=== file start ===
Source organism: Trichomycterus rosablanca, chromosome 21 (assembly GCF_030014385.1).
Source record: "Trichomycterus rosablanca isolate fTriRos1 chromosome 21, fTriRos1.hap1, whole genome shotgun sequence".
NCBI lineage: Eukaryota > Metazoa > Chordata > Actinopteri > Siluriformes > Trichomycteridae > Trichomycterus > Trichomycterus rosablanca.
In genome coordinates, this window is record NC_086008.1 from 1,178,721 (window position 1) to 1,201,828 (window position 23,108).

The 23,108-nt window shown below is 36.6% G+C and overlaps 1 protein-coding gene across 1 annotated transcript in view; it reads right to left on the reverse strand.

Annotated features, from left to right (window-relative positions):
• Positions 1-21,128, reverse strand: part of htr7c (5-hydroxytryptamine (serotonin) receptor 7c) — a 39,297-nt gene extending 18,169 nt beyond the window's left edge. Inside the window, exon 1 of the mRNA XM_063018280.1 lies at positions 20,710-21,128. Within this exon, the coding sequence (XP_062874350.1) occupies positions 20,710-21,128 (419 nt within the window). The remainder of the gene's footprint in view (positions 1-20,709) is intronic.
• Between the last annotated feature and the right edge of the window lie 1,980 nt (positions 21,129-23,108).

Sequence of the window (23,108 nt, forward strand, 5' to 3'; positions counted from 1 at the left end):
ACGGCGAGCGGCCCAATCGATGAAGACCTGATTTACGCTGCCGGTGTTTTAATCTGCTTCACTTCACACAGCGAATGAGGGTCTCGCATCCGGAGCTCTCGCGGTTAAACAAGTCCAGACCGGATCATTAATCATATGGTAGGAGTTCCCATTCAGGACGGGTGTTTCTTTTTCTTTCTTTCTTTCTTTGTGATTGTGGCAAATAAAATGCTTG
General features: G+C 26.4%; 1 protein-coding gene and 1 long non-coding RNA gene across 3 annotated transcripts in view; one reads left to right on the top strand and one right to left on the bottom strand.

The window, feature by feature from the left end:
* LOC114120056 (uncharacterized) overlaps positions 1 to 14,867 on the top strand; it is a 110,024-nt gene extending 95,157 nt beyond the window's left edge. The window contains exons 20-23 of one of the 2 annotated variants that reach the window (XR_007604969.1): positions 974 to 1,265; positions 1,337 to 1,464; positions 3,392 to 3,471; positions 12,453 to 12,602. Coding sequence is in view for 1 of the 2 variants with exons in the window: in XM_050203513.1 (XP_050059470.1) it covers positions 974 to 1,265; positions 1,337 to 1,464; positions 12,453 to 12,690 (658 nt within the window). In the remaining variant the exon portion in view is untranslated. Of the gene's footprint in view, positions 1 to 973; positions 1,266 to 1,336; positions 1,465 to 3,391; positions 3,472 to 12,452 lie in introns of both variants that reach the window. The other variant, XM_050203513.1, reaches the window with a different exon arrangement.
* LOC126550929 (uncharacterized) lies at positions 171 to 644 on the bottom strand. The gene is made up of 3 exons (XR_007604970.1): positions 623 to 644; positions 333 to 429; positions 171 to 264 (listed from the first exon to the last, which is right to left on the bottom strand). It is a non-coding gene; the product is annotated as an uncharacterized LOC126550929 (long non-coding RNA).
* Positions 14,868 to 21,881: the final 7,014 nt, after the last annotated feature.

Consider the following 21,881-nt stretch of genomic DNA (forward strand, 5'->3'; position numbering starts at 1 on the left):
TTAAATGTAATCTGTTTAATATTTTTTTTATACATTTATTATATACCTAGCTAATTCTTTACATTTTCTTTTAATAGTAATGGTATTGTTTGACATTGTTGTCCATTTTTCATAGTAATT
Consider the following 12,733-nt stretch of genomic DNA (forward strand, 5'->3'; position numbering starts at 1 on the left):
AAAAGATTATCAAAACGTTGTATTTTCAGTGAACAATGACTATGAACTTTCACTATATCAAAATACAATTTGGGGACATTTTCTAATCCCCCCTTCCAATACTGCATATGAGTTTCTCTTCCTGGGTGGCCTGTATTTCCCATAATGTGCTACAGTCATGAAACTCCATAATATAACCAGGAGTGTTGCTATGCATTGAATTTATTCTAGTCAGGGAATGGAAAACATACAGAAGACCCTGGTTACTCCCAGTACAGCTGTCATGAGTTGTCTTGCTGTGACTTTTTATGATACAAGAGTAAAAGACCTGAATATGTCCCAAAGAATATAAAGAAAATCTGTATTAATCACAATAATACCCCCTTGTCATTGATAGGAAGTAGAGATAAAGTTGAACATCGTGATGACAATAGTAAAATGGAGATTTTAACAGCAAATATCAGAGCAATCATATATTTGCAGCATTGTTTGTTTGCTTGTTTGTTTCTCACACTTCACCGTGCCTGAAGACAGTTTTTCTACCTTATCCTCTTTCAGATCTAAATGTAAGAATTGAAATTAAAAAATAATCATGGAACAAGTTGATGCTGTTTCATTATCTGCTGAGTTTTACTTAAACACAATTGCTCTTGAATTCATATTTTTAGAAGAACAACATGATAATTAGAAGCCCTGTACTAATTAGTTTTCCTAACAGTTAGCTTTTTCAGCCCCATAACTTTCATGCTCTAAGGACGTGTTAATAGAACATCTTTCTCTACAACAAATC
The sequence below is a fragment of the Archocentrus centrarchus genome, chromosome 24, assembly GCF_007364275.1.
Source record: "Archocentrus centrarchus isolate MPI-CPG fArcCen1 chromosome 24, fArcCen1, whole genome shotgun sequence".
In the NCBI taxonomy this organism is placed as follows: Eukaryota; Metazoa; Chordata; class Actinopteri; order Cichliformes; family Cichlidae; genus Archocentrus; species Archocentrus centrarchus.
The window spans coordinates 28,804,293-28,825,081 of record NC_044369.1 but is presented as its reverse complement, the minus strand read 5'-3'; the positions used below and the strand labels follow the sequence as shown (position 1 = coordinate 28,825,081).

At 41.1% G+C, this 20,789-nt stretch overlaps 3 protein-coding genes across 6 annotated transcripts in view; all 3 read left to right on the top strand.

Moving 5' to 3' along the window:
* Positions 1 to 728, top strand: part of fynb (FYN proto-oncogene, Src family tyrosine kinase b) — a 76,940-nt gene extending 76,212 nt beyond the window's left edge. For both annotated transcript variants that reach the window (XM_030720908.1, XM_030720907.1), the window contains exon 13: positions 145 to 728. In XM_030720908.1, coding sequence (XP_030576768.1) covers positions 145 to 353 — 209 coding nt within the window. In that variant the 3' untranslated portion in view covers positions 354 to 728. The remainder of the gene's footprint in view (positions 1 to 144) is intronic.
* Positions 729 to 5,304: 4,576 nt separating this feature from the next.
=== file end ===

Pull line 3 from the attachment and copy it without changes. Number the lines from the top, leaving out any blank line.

NCBI lineage: Eukaryota > Metazoa > Chordata > Actinopteri > Siluriformes > Trichomycteridae > Trichomycterus > Trichomycterus rosablanca.